A high number of tooth extractions can increase the risk for death due to cerebral infarction
More than ten extractions of any cause have been shown to increase the risk of mortality by cerebral infarction in a 12 ½ year follow-up study among elderly men who participated in the Oslo II-study in 2000.
More than ten extractions of any cause have been shown to increase the risk of mortality by cerebral infarction among elderly. Illustration photo: Colourbox.no
Some studies have shown an association between oral health and mortality by stroke. Oral health have been assessed in studies by the number of tooth extractions as a factor of exposure to oral infection. The Oslo II-study was carried out in the year 2000 among elderly men of mean age 69 years. In all, 6029 had not experienced a stroke, and among these 31 died of cerebral infarct, 49 of cerebral haemorrhage, and 50 died from unspecified stroke, respectively.
In our study, we looked at self reported information on oral health as periodontitis, total oral infections, and number of tooth extractions that could be associated with death from stroke.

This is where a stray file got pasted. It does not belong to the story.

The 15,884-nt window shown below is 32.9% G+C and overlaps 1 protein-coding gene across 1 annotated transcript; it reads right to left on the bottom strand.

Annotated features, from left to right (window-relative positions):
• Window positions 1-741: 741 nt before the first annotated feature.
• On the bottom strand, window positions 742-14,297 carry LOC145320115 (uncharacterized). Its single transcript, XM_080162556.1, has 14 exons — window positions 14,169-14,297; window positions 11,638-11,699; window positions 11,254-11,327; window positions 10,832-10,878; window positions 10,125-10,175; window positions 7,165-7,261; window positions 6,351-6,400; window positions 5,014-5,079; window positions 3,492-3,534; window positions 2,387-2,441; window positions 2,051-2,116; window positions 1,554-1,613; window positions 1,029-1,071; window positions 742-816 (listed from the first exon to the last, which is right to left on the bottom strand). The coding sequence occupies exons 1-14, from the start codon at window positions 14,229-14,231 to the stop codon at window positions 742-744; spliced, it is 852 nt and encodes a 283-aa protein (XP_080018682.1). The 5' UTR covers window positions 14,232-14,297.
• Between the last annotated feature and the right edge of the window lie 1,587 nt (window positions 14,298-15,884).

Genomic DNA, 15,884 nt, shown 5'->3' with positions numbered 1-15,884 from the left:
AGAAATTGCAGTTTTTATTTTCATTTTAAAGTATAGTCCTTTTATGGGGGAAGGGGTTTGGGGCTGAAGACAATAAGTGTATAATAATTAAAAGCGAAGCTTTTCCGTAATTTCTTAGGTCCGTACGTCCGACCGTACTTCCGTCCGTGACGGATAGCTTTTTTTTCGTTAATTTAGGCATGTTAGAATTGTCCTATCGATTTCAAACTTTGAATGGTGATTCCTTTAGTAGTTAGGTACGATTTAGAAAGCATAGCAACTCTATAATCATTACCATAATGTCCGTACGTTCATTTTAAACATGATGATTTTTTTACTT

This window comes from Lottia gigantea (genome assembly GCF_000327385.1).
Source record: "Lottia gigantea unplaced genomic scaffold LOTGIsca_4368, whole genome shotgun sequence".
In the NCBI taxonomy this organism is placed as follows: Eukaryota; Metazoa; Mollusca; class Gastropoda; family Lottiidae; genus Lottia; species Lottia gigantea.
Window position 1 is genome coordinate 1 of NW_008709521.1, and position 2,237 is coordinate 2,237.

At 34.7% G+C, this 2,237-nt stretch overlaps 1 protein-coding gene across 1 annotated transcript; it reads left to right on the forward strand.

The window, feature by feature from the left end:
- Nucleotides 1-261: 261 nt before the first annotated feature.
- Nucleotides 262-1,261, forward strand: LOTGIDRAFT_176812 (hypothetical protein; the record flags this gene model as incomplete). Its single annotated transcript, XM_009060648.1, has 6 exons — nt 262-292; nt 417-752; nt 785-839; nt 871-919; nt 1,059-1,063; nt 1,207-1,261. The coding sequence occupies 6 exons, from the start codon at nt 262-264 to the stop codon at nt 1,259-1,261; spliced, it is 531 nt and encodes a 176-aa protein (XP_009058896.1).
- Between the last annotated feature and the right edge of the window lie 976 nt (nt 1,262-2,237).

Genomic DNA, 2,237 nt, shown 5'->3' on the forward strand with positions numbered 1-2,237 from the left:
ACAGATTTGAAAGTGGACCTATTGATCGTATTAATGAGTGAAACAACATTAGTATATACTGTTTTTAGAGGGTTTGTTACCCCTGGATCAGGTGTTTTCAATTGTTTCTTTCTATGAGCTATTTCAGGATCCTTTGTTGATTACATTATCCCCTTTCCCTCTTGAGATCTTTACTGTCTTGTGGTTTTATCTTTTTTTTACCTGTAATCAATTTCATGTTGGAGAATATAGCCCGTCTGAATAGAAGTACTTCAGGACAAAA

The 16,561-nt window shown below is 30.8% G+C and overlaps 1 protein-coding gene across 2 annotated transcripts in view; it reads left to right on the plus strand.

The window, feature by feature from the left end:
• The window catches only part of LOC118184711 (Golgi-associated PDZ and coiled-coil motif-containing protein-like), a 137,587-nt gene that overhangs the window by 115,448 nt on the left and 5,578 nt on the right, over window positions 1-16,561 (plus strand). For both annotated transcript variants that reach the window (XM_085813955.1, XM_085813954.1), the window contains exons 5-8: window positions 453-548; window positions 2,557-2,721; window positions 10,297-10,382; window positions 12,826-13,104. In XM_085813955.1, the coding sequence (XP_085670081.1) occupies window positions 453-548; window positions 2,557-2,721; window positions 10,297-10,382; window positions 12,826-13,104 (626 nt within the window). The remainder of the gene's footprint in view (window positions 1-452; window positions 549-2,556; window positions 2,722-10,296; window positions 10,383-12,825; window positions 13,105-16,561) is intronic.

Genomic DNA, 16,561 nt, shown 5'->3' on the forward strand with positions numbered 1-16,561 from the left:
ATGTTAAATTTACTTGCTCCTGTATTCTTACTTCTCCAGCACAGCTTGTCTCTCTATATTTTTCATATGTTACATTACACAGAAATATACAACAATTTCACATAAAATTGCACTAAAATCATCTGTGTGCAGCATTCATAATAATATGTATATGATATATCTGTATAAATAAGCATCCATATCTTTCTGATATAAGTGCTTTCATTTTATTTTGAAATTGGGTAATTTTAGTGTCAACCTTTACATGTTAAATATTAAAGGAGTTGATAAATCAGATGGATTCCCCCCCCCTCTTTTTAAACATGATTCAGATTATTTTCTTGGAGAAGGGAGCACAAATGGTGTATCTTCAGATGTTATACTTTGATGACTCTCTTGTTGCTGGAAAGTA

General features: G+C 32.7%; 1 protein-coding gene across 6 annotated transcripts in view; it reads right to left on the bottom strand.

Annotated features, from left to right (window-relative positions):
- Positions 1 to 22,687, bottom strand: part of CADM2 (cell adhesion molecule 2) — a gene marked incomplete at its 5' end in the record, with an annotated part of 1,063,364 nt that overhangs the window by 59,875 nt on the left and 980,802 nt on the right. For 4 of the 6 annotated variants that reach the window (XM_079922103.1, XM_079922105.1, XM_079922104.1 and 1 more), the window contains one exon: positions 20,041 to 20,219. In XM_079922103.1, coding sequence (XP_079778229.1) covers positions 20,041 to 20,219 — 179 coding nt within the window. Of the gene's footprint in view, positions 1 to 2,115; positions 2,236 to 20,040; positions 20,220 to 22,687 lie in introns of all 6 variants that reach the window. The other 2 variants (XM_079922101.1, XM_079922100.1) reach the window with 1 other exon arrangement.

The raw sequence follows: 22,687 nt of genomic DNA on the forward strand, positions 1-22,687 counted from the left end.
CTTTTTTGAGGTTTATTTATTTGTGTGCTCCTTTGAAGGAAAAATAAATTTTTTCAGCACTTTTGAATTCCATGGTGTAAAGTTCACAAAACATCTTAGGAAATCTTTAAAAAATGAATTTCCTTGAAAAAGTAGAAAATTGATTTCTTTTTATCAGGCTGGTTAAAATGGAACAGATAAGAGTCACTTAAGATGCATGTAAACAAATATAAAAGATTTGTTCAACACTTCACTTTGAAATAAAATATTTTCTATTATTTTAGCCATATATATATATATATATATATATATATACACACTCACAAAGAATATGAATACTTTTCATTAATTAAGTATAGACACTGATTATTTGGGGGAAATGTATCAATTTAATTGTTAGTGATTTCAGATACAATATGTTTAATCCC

We found that men with more than ten teeth extracted had 2.9 times the risk of dying from cerebral infarction compared to other participants, but not an increased risk of cerebral haemorrhage or unspecified stroke. The analysis was adjusted for and therefore independent of age, total serum cholesterol, HDL-cholesterol, BMI, diabetes, and regular weekly alcohol consumption. In addition to number of extractions > 10 were HDL-cholesterol, diabetes and regular weekly alcohol consumption predictors for cerebral infarction.
The risk factors for the different stroke diagnoses varied. Self reported periodontitis and total oral infection did not predict death due to stroke, but number of extractions more than ten did.
Håheim LL, Nafstad P, Schwarze PE, Olsen I, Rønningen KS, Thelle DS. Oral health and cardiovascular disease risk factors and mortality of cerebral haemorrhage, cerebral infarction and unspecified stroke in elderly men: A prospective cohort study. Scand J Public Health. 2019 Dec 8:1403494819879351. doi: 10.1177/1403494819879351.
- Anne-Lise Lund Håheim
- Ingar Olsen